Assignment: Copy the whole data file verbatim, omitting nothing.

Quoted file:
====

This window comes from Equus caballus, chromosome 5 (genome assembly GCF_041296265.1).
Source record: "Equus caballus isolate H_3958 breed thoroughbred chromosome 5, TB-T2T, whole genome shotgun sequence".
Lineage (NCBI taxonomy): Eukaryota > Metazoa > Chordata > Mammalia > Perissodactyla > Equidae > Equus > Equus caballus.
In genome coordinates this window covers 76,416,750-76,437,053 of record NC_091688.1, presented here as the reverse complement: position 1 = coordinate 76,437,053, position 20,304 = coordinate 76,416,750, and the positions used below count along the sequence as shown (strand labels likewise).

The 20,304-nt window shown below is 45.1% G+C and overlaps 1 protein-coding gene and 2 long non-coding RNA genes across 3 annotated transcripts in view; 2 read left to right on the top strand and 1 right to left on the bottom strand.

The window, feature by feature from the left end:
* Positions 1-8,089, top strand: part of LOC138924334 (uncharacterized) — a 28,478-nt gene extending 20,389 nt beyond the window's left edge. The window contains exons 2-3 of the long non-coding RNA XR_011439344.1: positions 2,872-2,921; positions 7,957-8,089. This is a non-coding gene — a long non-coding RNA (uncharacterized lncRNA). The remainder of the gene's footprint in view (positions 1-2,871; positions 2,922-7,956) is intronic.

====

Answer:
This window comes from Equus caballus, chromosome 5 (genome assembly GCF_041296265.1).
Source record: "Equus caballus isolate H_3958 breed thoroughbred chromosome 5, TB-T2T, whole genome shotgun sequence".
Lineage (NCBI taxonomy): Eukaryota > Metazoa > Chordata > Mammalia > Perissodactyla > Equidae > Equus > Equus caballus.
In genome coordinates this window covers 76,416,750-76,437,053 of record NC_091688.1, presented here as the reverse complement: position 1 = coordinate 76,437,053, position 20,304 = coordinate 76,416,750, and the positions used below count along the sequence as shown (strand labels likewise).

The 20,304-nt window shown below is 45.1% G+C and overlaps 1 protein-coding gene and 2 long non-coding RNA genes across 3 annotated transcripts in view; 2 read left to right on the top strand and 1 right to left on the bottom strand.

The window, feature by feature from the left end:
* Positions 1-8,089, top strand: part of LOC138924334 (uncharacterized) — a 28,478-nt gene extending 20,389 nt beyond the window's left edge. The window contains exons 2-3 of the long non-coding RNA XR_011439344.1: positions 2,872-2,921; positions 7,957-8,089. This is a non-coding gene — a long non-coding RNA (uncharacterized lncRNA). The remainder of the gene's footprint in view (positions 1-2,871; positions 2,922-7,956) is intronic.